Ivermectin played a significant role in much of the improved statistics surrounding Covid-19 in South Africa, according to Dr Naseeba Kathrada, an activist for the use of the drug against the pandemic.
Kathrada spoke out about the controversial drug after it became known that the recovery rate increased dramatically from 88% to 92% over the past week.
At the same time, patients on ventilators dropped from 70% to 30% of hospitalised patients.
The South African Health Products Regulatory Authority (Sahpra) approved the use of the drug, which is not registered for humans in the country, under very strict conditions.
This after doctors started advocating for the use of the drug, which is earmarked for animals but sometimes used for cases of river blindness and other parasitical illnesses in humans.
South Africans in their thousands started using the drug, leading to a shortage of Ivermectin at several farmer stores around the country, and resulted in farmers battling to vaccinate their animals.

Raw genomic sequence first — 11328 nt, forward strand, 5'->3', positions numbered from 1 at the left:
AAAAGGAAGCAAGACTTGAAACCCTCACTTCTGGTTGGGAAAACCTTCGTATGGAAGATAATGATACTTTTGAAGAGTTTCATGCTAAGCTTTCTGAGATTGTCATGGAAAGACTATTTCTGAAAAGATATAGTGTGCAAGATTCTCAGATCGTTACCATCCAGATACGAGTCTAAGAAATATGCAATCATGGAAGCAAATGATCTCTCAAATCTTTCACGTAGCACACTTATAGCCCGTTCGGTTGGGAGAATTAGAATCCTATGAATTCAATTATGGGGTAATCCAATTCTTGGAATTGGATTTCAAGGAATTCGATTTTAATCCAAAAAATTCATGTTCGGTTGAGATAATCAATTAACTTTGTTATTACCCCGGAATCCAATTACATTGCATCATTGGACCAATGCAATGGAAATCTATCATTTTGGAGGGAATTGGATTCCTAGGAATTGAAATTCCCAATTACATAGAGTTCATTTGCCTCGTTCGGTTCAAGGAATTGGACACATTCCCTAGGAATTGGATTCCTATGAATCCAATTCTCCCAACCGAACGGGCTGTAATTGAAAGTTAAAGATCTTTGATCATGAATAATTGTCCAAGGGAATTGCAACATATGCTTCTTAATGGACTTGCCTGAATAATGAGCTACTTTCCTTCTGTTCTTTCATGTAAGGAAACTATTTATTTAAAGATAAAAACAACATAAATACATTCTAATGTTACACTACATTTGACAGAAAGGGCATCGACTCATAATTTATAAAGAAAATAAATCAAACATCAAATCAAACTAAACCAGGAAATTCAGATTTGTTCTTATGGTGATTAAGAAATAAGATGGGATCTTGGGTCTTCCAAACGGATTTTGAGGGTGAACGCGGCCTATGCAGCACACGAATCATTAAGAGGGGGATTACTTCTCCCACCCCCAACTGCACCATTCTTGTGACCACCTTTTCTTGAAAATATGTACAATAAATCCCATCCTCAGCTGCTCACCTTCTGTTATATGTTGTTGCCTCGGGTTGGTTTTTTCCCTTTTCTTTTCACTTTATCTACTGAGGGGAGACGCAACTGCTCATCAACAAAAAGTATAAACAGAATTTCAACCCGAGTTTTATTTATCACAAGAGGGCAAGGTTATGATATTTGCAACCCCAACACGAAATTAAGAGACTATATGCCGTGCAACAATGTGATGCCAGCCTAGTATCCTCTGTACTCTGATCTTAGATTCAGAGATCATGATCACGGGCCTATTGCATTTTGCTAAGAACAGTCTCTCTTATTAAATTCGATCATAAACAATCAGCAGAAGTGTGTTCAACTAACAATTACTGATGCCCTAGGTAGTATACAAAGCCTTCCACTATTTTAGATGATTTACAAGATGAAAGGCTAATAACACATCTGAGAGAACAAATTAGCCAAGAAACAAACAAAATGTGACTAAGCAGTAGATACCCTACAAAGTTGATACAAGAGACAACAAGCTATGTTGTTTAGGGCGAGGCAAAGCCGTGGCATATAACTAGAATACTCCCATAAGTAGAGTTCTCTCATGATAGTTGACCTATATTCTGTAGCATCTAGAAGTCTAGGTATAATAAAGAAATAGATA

“This widespread illegal use of the drug certainly contributed to the much improved statistics,” Kathrada told Izak du Plessis.
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Kathrada’s claim comes amid concerns that South Africans will have to wait even longer to get vaccinated. The Oxford-AstraZeneca vaccine, which arrived in the country last week, was recently found to be less effective against the South African strain of the coronavirus.
On Sunday, government suspended its rollout of the vaccine after preliminary data found it provided only “minimal protection” against the new variant.
Dr Angelique Coetzee, chairperson of the South African Medical Association, told Izak du Plessis that “it is back to square one now” for SA’s vaccine plans.
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This article was republished from Rekord East with permission